r. occidentale -
              native azalea species
R. occidentale

Native Rhododendrons & Azaleas

American Rhododendron Society
Southwest Oregon Chapter

Chapter Meetings

include discussion about all kinds of native and non-native rhododendrons and places where you can find them. 
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What is a rhododendron  vs. an azalea?

Azaleas were once a genus of their own and quite separate from rhododendrons. In 1834 Azaleas were combined into the genus rhododendron and now make up two of the eight plant sub-categories (one for evergreen and another for deciduous) in the genus rhododendron.

There are no absolute guidelines for distinguishing all azaleas from all rhododendrons. There are always a few exceptions. Generally, rhododendrons have 10 or more stamens (2 per lobe). Azaleas usually have 5 stamens or 1 per lobe.

 All azaleas are rhododendrons, but not all rhododendrons are azaleas. 

There are two native rhododendrons and one azalea in the Pacific Northwest. Two these plants are deciduous, meaning they lose most (if not all) of their leaves in the winter. The other keeps it's leaves for three or more years. 

R. albiflorum is an upright shrub found in the mountainous areas. The blooms are bell shaped and typically white or yellow. This plant is difficult to grow, does not transplant well from the wild, and may not bloom dependably. Not typically available in the trade. Deciduous.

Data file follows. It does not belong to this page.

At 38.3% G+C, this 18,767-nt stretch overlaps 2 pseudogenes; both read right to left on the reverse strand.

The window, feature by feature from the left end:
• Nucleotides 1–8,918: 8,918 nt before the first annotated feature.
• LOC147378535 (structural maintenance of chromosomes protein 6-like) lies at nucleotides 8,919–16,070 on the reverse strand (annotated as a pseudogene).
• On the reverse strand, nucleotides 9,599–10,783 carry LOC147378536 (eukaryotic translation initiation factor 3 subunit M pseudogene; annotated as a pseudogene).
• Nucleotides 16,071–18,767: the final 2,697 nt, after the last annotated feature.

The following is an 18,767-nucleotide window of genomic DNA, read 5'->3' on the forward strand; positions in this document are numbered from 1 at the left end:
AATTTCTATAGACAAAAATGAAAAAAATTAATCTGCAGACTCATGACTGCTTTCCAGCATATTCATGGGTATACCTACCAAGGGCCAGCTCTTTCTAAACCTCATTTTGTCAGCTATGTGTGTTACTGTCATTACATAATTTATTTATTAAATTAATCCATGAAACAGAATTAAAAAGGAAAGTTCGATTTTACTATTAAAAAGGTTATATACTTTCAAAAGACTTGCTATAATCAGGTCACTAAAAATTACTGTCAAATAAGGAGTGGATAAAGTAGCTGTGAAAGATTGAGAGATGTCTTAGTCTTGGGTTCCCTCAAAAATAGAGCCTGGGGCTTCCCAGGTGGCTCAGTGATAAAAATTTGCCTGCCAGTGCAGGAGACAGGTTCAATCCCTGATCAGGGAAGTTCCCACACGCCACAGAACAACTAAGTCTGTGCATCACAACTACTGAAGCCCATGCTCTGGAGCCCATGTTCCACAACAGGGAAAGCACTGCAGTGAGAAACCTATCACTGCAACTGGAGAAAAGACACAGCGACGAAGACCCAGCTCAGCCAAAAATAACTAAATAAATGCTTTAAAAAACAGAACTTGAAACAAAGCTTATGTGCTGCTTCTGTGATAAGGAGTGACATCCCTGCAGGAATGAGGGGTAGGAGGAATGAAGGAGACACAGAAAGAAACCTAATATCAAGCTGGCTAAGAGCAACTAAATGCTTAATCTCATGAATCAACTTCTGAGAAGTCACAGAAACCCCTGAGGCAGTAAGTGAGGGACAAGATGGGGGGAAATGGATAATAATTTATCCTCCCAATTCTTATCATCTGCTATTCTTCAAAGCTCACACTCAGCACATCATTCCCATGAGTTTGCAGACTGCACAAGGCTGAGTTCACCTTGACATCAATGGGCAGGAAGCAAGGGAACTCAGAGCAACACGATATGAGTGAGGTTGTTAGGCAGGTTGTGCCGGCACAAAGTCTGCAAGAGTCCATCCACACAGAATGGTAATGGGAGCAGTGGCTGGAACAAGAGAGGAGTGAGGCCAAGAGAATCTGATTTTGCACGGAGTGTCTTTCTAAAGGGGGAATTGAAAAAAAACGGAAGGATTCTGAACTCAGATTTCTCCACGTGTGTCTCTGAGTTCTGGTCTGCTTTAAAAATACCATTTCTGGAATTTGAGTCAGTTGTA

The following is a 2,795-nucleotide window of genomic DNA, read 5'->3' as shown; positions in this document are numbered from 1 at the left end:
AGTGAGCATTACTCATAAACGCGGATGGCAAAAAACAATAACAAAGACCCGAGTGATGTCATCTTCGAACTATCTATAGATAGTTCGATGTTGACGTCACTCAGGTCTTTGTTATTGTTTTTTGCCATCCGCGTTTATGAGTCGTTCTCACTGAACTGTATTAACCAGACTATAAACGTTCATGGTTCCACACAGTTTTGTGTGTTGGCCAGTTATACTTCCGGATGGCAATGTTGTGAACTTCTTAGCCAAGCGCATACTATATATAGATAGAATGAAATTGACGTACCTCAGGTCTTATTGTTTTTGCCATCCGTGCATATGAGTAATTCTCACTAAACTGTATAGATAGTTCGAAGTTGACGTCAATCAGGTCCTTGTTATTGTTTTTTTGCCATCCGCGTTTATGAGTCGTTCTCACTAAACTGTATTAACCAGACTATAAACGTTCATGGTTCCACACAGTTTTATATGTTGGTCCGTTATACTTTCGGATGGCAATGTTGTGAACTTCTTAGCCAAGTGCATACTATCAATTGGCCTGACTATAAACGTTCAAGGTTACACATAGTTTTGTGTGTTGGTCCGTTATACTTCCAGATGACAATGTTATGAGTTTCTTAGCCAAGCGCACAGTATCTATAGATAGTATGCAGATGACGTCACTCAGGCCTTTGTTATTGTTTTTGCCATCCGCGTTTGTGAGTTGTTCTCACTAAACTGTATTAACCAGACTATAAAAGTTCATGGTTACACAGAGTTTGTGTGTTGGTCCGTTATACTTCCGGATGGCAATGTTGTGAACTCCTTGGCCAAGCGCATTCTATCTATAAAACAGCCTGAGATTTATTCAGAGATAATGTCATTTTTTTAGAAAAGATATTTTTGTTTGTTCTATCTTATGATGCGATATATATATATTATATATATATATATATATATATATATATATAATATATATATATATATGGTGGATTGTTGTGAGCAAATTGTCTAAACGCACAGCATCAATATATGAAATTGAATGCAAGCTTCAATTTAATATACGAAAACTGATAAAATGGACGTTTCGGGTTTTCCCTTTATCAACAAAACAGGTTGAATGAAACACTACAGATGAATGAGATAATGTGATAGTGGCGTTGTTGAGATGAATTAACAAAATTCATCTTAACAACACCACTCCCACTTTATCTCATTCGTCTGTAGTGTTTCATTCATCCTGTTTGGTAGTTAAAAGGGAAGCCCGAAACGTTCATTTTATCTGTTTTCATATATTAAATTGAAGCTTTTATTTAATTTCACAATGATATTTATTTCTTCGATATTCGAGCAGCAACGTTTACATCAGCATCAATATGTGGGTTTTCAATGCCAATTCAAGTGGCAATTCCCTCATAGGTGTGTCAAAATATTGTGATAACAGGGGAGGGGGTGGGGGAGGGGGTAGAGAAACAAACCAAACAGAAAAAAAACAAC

R. macrophyllum, however, is a block-buster bloomer with large white to deep pinky-purple (some even a bit red!) trusses. The trusses may include up to 20 two-inch flowers held in a loosely dome-shaped truss. Leaves are medium-large and lance-shaped. This upright shrub can grow into a small tree and can be found happily growing along Highway 101, particularly near Florence. This plant can be purchased for your garden. 

Unlike the East Coast of the United States, there is only one native azalea. R. occidentale (pictured above left). The western azalea, or California azalea, is a very variable species that is found near the coast regions from California to southern Washington. A major swarm (and a preserve) of these plants can be found near Eureka, California northward through southern Oregon. These plants can grow to be nearly 10 feet tall, have a blizzard of predominantly white, scented flowers some of which may be double and up to 5-inches across.  This plant can be purchased for your garden.

ARS logo

R. macrophyllum in the wild
R. macrophyllum in the wild.  

To learn more see:
--Greer's Guidebook to Available Rhododendrons
--The Encyclopedia of Rhododendron Species
--The American Rhododendron Society home page at: www.rhododendron.org